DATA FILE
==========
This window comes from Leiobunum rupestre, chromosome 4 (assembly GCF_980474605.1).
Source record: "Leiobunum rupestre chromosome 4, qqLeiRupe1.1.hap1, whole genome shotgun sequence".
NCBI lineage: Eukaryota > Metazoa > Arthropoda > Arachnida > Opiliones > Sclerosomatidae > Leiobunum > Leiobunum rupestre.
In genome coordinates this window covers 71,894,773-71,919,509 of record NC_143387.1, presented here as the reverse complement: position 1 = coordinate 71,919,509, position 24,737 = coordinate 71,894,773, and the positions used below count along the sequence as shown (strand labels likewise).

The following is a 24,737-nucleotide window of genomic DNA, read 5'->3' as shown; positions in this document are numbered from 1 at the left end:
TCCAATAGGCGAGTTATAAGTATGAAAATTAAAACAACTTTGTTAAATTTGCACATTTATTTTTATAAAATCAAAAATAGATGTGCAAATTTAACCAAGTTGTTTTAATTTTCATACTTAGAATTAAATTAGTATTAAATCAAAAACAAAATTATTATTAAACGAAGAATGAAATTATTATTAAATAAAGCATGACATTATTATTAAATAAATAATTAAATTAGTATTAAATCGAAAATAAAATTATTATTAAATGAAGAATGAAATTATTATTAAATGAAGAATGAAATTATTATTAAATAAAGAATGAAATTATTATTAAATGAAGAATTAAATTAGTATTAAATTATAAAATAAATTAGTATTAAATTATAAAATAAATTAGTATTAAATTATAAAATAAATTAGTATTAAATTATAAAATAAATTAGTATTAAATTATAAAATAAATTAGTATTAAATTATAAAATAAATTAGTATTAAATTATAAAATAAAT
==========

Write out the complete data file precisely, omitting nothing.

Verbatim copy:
This window comes from Leiobunum rupestre, chromosome 4 (assembly GCF_980474605.1).
Source record: "Leiobunum rupestre chromosome 4, qqLeiRupe1.1.hap1, whole genome shotgun sequence".
NCBI lineage: Eukaryota > Metazoa > Arthropoda > Arachnida > Opiliones > Sclerosomatidae > Leiobunum > Leiobunum rupestre.
In genome coordinates this window covers 71,894,773-71,919,509 of record NC_143387.1, presented here as the reverse complement: position 1 = coordinate 71,919,509, position 24,737 = coordinate 71,894,773, and the positions used below count along the sequence as shown (strand labels likewise).

The following is a 24,737-nucleotide window of genomic DNA, read 5'->3' as shown; positions in this document are numbered from 1 at the left end:
TCCAATAGGCGAGTTATAAGTATGAAAATTAAAACAACTTTGTTAAATTTGCACATTTATTTTTATAAAATCAAAAATAGATGTGCAAATTTAACCAAGTTGTTTTAATTTTCATACTTAGAATTAAATTAGTATTAAATCAAAAACAAAATTATTATTAAACGAAGAATGAAATTATTATTAAATAAAGCATGACATTATTATTAAATAAATAATTAAATTAGTATTAAATCGAAAATAAAATTATTATTAAATGAAGAATGAAATTATTATTAAATGAAGAATGAAATTATTATTAAATAAAGAATGAAATTATTATTAAATGAAGAATTAAATTAGTATTAAATTATAAAATAAATTAGTATTAAATTATAAAATAAATTAGTATTAAATTATAAAATAAATTAGTATTAAATTATAAAATAAATTAGTATTAAATTATAAAATAAATTAGTATTAAATTATAAAATAAATTAGTATTAAATTATAAAATAAAT